Please don’t let this deter you from visiting our ersatz semi-tropical Metropolis before then. If the sights bore you, you can always watch the tourists. Somebody ought to.

Monday, July 12, 2010

Here's The Skinny

I’ll say it again; “Have you lost weight?” is NOT a compliment!

If you want to tell someone that they look nice, just say it. Don’t speculate on their weight. Don’t ask what’s different. I’ve used, “You look great, is that a new cell phone?” but when talking to a techie, the facetiousness is lost and to the others, the joke is lost.

Go elsewhere on the Interwebs to find more articulate people than I decrying the unhealthy culture of thinness. Slimming down may be an appropriate response to (or a side effect of) an unfortunate medical condition, but as a standard of beauty, pffft!

We’re talking vanity here, folks. I don’t care what gender you are, strong and robust look better than scrawny.

Sure, I’m in the gym every day, training like an obsessed demon. So what? It’s pure ego on my part. I train because I’m going to be fifty. I train because I dislike weakness in myself. I don’t do it to be skinny. Besides, you all know how I love to eat. Fleur de Lys, mmm … but I digress.

When it was said to me by a (male, not that it matters) bulimic yesterday, I recognized that “Have you lost weight?” is the highest possible accolade in his lexicon. In the lexicon(s) of people like me, who slam protein trying to put on muscle mass, it’s a slap in the face.

Tuesday, July 6, 2010

Inka Dinka Don't

We can talk more about Las Vegas in a minute. Right now I want to tell you what happened this morning. There’s a particularly annoying old man at my regular gym. I’ve mentioned him before, but not for a while. He dyes what’s left of his hair a sort of dull cerise, and half of what he does have he sticks straight up. If it was longer it would be a comb over. It’s about finger length. It looks both silly and sad. He also has a bugaboo: tattoos.

As you might imagine, there’s a lot of visible ink in a gym. I like ink. But somehow this man decided that my training partner and I both loathe it as much as he does. He complains to us (not to anyone else) about all the tattoos. He makes up for his mumbling with volume and repetition. We get it. He doesn’t like tattoos.

Today, after months of this senseless ranting, he said. “I have a tattoo.”

Then he showed us the numbers on his forearm.

Friday, July 2, 2010

A Fleur Grows In The Desert

Once upon a time the Nevada desert gave out a tiny neon burp. Someone named it the Las Vegas Strip. Now people come from all over to fill it. It’s both paradox and oxymoron. Gauche, elegant and absurd; abandon all reality, ye who enter – and enter with abandonment.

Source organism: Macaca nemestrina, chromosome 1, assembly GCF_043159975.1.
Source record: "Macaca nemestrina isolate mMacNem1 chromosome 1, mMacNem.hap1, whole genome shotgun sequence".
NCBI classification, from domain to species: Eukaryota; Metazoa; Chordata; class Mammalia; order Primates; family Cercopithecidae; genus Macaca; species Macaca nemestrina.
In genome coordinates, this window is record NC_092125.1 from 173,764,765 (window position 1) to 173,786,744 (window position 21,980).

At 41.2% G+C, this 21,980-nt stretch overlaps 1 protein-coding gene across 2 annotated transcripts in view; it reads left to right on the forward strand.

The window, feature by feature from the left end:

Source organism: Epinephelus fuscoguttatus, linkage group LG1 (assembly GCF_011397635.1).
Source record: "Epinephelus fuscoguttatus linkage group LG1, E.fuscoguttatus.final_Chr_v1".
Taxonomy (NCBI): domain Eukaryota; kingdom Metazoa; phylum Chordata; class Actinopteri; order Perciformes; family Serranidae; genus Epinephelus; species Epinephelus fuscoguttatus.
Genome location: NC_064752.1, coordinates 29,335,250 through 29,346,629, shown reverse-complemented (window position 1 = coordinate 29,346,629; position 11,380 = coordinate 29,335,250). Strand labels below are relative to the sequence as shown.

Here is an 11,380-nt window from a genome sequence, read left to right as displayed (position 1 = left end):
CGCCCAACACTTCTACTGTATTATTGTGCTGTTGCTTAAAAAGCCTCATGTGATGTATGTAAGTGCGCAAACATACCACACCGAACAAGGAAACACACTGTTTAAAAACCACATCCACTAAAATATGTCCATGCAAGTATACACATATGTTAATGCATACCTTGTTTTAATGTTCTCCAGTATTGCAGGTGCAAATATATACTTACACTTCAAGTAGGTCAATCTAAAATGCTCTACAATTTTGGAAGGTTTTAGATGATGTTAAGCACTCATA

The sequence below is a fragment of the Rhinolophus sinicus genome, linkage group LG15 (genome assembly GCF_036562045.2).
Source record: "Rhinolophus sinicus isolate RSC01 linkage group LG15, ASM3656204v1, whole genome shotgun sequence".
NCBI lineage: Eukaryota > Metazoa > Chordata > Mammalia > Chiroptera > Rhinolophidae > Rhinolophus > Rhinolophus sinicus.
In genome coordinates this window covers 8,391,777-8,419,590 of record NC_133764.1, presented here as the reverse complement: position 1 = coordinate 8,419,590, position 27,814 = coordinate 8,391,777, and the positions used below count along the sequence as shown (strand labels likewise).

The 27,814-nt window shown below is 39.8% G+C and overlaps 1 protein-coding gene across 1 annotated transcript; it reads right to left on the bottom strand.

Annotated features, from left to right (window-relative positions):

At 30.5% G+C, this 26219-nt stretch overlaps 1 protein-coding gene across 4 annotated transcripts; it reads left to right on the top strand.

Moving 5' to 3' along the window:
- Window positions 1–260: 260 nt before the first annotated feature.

The devil is in the dichotomies. Driving to breakfast at 7:00 a.m. (!), leaving elegant comfort and heading up the Strip toward comfortable elegance, we saw a half-naked drunk guy rousted from one of the dives near the Imperial Palace. Later, inside the Venetian, we saw a Taoist monk in robes next to a mother and daughter wearing matching “Twilight” t-shirts.

Did I say breakfast? We shlepped to Bouchon every morning for sourdough waffles with fresh strawberries and hot maple syrup, custardy apple-y French toast, oeufs au gratin, sautéed spinach with shallots and garlic, croissants with fresh peach jam, luscious pastry, hot caramel (like hot chocolate, only caramel), excellent eggs, et cetera, et yummy cetera.

The tourists may range from entertaining to awful, but the people who live and work there are genuinely nice. Shout-out to radiant Allison in the VIP lounge, she is as charming as she is pretty and you should see how very pretty she is.

And of course a huge thank-you goes to Juan at Fleur de Lys for being a stand-up guy and a pal and also for bringing the amazing Hubert Keller out for a long chat. What a perfect ending to a meal that transcended perfection.

You’ve heard me go on about the Fleur de Lys onion soup in previous posts when I was discussing Art. This soup is Art. Before it came a tempura black cod amuse bouche on soft yet crunchy warm potato salad with cayenne aioli which was as magnificent as the yellowtail with a cippolini onion, shiitakes and ginger foam which was as gorgeous as the slow-cooked salmon and then there was the mind-alteringly lovely butter poached lobster on herbed spaetzle. What can I say? This ersatz vegetarian loves her fish. Truffled macaroni and cheese; some kind of magical cow produced that cheese, no ordinary cow could have done it. Then, oh my dear lord, then there was the cold tapioca fruit soup with mango and passionfruit sorbet intermezzo before the chocolate soufflĂ© with mocha ice cream. I’ve run out of adjectives. Buy a thesaurus or read some poetry to get the right words. I can show you the pictures. That’s the best I can do. It isn’t enough. Even the music is perfect there. It’s a gestalt for mind, body and spirit, and our friend Juan gave us the opportunity to thank the man who created it all.

Really, the watchword for the trip was “gestalt”. That, and “full”. And so, with a happy sigh, I return to the cycle of veggies and grains, gym and keyboard, until it’s time once again to visit the delicious electric chaos on Las Vegas Boulevard.